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7 Architectural Wonders to See Before You Die
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May 2, 2019
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Erin De Santiago
Erin De Santiago is a travel and food writer who writes for various publications and her own sites, including her award-winning blog, Our Tasty Travels.
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From ancient pyramids to the tallest skyscrapers, there is no shortage of architectural marvels around the globe. Centuries-old structures sometimes remain a mystery as historians seek to understand how construction took place without current technologies, while modern architecture seemingly defies physics. If you’re looking to travel to some of the most fascinating sites, we’ve assembled our picks for seven of the best architectural wonders to see before you die.

Taipei 101

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Previously listed as the tallest building in the world, Taipei 101 was designed to resemble a bamboo stalk. Every element of its design is purposeful, taking into account feng shui principles and auspicious elements throughout. The reason for 101 floors? One hundred is perfect, and by adding one, it’s more than perfect. The tower has eight sections, another auspicious number in Chinese culture.

Where the real magic lies in Taipei 101 is the observatory where you can see the world’s largest tuned mass damper. This is like a giant pendulum that keeps Taipei 101 from being destroyed during earthquakes or typhoons.

Great Pyramids of Giza

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The iconic pyramids of Egypt are believed to date back to around 2550 to 2490 B.C. It’s hard to fathom that workers physically moved over two million blocks that each weighed an average of 2.5 to 15 tons. And that’s just for Pharaoh Khufu’s pyramid, which is the largest at just over 480 feet tall. Scientists today are still baffled by their construction, unsure exactly how the pyramids were built. Excavations have revealed that it was a well-organized community, and it’s quite likely that other communities across the country contributed both supplies and workers to complete the pyramids.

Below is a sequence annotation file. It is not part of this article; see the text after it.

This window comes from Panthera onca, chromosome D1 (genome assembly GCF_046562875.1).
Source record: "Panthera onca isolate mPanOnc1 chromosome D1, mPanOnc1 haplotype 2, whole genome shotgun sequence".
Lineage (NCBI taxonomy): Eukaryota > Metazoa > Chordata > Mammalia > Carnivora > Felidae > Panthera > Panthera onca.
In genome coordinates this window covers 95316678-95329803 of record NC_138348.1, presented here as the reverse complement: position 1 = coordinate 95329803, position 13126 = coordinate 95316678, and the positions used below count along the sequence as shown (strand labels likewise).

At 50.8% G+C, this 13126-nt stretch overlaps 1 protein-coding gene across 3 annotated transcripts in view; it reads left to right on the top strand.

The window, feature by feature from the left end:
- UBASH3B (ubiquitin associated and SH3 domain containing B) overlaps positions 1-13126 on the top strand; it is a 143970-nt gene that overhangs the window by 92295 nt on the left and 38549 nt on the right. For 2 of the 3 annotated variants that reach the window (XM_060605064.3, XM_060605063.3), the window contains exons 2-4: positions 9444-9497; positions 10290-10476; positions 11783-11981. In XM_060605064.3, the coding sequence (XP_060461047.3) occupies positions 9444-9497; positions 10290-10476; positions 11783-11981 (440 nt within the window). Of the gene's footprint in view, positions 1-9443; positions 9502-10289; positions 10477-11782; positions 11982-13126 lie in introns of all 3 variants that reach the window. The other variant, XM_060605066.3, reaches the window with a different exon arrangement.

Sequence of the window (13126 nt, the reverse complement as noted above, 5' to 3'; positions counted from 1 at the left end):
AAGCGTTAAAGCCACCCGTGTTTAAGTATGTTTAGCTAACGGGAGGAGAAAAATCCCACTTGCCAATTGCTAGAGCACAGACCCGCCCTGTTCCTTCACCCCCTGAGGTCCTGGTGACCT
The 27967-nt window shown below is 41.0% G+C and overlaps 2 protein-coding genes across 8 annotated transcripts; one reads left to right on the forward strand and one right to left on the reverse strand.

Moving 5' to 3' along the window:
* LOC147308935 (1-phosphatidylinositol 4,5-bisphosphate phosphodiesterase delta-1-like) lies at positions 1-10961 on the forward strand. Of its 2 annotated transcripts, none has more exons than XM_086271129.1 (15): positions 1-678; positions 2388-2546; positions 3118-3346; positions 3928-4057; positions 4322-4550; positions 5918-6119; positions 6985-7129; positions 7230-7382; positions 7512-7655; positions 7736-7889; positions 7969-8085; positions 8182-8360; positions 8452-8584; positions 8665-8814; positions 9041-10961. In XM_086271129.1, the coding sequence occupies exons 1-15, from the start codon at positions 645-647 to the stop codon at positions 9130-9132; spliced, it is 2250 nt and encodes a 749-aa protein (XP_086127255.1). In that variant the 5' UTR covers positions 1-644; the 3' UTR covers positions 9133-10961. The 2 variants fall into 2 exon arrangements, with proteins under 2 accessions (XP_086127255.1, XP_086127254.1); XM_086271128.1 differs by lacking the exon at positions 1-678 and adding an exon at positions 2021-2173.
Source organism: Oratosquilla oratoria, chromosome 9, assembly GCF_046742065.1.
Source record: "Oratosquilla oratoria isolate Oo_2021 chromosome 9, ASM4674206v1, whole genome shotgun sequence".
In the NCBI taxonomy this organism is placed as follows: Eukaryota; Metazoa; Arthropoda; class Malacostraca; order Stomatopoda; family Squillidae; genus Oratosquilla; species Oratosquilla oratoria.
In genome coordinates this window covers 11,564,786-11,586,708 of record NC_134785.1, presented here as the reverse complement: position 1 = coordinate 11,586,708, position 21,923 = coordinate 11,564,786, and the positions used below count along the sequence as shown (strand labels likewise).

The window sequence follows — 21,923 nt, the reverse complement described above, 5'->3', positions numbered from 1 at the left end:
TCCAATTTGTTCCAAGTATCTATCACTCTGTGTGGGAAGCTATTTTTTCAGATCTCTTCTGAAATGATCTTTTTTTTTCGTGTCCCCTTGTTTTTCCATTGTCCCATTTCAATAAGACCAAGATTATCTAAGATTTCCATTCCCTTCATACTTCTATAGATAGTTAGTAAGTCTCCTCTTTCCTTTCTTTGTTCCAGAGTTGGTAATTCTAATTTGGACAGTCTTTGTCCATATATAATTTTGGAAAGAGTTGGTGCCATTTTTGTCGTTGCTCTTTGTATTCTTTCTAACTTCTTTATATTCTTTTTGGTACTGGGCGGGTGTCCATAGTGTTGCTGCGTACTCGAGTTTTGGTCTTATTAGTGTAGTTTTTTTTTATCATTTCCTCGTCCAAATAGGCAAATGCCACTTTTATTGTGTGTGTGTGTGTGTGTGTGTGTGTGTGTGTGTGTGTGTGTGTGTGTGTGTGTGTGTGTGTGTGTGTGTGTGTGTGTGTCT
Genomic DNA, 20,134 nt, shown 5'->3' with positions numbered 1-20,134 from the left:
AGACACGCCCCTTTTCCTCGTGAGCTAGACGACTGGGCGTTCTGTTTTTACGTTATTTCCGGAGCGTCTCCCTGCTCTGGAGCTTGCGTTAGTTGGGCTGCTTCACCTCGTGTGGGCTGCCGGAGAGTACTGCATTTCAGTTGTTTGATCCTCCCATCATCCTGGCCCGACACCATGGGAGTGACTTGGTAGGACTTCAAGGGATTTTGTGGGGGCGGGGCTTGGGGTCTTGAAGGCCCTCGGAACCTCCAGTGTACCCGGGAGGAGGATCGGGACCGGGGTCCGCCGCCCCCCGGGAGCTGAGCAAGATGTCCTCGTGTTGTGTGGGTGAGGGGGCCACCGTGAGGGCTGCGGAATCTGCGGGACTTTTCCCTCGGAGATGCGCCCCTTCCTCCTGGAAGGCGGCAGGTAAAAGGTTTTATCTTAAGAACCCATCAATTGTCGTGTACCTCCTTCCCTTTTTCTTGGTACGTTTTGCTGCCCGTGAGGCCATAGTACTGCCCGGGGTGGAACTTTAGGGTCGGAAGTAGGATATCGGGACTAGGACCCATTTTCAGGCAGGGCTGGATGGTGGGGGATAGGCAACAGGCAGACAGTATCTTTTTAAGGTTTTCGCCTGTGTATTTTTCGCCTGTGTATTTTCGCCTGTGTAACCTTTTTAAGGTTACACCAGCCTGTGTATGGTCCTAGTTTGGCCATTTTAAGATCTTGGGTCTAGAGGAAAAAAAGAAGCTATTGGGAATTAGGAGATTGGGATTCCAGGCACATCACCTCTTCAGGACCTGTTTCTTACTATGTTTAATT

La Sagrada Familia

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This Catholic church is an iconic part of the Catalonia landscape in Barcelona. Construction started in 1882 and is still going today. It was designed by Antoni Gaudi, a famous architect from the region who devoted the remainder of his life to the project. When he died in 1926, not even 25% of the building was completed. Today, construction continues, and there is hope that it might be completed by 2026, on the 100th anniversary of Gaudi’s death.

The Great Wall of China

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The Great Wall of China is the longest man-made structure ever constructed. It is over 13,000 miles long when you factor in the various dynasties that added to the walls over time. The Great Wall spans across more than 10 Chinese regions, and it is not one complete wall as you might imagine. It’s more like a collection of walls and, in some places, there are multiple walls running alongside each other.

Burj Khalifa

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At a height of over 2,700 feet, Burj Khalifa is the tallest building in the world. It also holds other world records, like the highest observation deck, highest occupied floor and more. Inside, you’ll find a mix of housing, office space, restaurants, the Armani Hotel and the observation deck.

Forbidden City

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The Forbidden City served as China’s main imperial palace for two dynasties, home to 24 emperors. It consists of nearly 1,000 buildings with around 9,000 rooms. Everything about it is symbolic, from the design along the central north-south axis to the choice in building colors.

Fallingwater

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Designed by American architect Frank Lloyd Wright, Fallingwater was a private residence built in the mountains of Pennsylvania. It’s considered one of Wright’s best works and best examples of his organic architecture philosophy that blends art and nature. Fallingwater was the weekend home for Edgar J. Kaufmann, Sr., a department store owner from Pittsburgh. Today, the house is open as a museum and is a designated National Historic Landmark.